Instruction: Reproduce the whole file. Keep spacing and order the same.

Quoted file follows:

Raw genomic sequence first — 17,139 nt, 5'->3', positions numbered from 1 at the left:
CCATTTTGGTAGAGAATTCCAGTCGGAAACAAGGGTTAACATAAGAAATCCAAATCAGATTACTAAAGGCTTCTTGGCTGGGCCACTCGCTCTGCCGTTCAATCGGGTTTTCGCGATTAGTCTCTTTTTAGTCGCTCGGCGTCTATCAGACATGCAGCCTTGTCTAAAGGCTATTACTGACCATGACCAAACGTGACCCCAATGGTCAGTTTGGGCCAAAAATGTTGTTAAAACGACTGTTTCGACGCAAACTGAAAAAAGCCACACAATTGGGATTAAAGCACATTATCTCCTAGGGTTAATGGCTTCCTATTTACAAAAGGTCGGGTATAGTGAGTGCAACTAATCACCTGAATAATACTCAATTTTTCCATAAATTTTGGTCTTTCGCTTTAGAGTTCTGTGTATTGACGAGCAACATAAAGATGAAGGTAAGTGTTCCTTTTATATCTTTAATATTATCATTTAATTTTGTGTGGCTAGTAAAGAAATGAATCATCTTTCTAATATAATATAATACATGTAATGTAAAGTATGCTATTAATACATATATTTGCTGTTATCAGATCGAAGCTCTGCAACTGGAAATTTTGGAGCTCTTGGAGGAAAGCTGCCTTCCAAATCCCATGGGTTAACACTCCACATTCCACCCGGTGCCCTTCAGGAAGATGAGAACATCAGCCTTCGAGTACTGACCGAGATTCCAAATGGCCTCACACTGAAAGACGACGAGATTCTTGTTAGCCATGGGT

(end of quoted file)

Raw genomic sequence first — 17,139 nt, 5'->3', positions numbered from 1 at the left:
CCATTTTGGTAGAGAATTCCAGTCGGAAACAAGGGTTAACATAAGAAATCCAAATCAGATTACTAAAGGCTTCTTGGCTGGGCCACTCGCTCTGCCGTTCAATCGGGTTTTCGCGATTAGTCTCTTTTTAGTCGCTCGGCGTCTATCAGACATGCAGCCTTGTCTAAAGGCTATTACTGACCATGACCAAACGTGACCCCAATGGTCAGTTTGGGCCAAAAATGTTGTTAAAACGACTGTTTCGACGCAAACTGAAAAAAGCCACACAATTGGGATTAAAGCACATTATCTCCTAGGGTTAATGGCTTCCTATTTACAAAAGGTCGGGTATAGTGAGTGCAACTAATCACCTGAATAATACTCAATTTTTCCATAAATTTTGGTCTTTCGCTTTAGAGTTCTGTGTATTGACGAGCAACATAAAGATGAAGGTAAGTGTTCCTTTTATATCTTTAATATTATCATTTAATTTTGTGTGGCTAGTAAAGAAATGAATCATCTTTCTAATATAATATAATACATGTAATGTAAAGTATGCTATTAATACATATATTTGCTGTTATCAGATCGAAGCTCTGCAACTGGAAATTTTGGAGCTCTTGGAGGAAAGCTGCCTTCCAAATCCCATGGGTTAACACTCCACATTCCACCCGGTGCCCTTCAGGAAGATGAGAACATCAGCCTTCGAGTACTGACCGAGATTCCAAATGGCCTCACACTGAAAGACGACGAGATTCTTGTTAGCCATGGGT